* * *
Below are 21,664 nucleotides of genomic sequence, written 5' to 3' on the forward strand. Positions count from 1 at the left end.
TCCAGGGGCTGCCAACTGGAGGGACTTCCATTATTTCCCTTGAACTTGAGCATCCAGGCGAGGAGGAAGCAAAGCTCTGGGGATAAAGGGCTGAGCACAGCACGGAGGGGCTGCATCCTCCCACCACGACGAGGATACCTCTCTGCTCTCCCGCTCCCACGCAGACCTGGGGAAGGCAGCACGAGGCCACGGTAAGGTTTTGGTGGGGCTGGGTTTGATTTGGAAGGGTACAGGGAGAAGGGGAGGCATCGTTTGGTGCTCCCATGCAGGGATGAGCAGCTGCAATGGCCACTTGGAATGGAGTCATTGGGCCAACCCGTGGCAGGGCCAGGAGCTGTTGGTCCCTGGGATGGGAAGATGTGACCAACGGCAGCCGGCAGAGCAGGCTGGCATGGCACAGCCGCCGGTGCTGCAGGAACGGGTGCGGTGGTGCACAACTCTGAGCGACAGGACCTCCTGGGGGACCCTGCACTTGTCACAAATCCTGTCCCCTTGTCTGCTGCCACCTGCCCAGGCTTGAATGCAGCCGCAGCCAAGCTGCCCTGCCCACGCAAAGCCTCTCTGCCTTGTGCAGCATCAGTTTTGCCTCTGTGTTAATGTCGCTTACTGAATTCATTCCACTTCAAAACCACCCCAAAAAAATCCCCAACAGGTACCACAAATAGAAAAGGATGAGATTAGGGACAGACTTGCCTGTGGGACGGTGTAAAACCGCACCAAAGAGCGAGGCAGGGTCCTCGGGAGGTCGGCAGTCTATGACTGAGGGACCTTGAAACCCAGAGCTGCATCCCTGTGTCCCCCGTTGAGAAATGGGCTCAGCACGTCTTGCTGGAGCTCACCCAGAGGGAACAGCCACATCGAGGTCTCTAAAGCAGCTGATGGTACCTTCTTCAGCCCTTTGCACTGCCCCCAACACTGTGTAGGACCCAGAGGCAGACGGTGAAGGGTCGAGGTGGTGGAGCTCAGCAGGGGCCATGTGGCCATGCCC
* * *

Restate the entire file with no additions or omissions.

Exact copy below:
Below are 21,664 nucleotides of genomic sequence, written 5' to 3' on the forward strand. Positions count from 1 at the left end.
TCCAGGGGCTGCCAACTGGAGGGACTTCCATTATTTCCCTTGAACTTGAGCATCCAGGCGAGGAGGAAGCAAAGCTCTGGGGATAAAGGGCTGAGCACAGCACGGAGGGGCTGCATCCTCCCACCACGACGAGGATACCTCTCTGCTCTCCCGCTCCCACGCAGACCTGGGGAAGGCAGCACGAGGCCACGGTAAGGTTTTGGTGGGGCTGGGTTTGATTTGGAAGGGTACAGGGAGAAGGGGAGGCATCGTTTGGTGCTCCCATGCAGGGATGAGCAGCTGCAATGGCCACTTGGAATGGAGTCATTGGGCCAACCCGTGGCAGGGCCAGGAGCTGTTGGTCCCTGGGATGGGAAGATGTGACCAACGGCAGCCGGCAGAGCAGGCTGGCATGGCACAGCCGCCGGTGCTGCAGGAACGGGTGCGGTGGTGCACAACTCTGAGCGACAGGACCTCCTGGGGGACCCTGCACTTGTCACAAATCCTGTCCCCTTGTCTGCTGCCACCTGCCCAGGCTTGAATGCAGCCGCAGCCAAGCTGCCCTGCCCACGCAAAGCCTCTCTGCCTTGTGCAGCATCAGTTTTGCCTCTGTGTTAATGTCGCTTACTGAATTCATTCCACTTCAAAACCACCCCAAAAAAATCCCCAACAGGTACCACAAATAGAAAAGGATGAGATTAGGGACAGACTTGCCTGTGGGACGGTGTAAAACCGCACCAAAGAGCGAGGCAGGGTCCTCGGGAGGTCGGCAGTCTATGACTGAGGGACCTTGAAACCCAGAGCTGCATCCCTGTGTCCCCCGTTGAGAAATGGGCTCAGCACGTCTTGCTGGAGCTCACCCAGAGGGAACAGCCACATCGAGGTCTCTAAAGCAGCTGATGGTACCTTCTTCAGCCCTTTGCACTGCCCCCAACACTGTGTAGGACCCAGAGGCAGACGGTGAAGGGTCGAGGTGGTGGAGCTCAGCAGGGGCCATGTGGCCATGCCC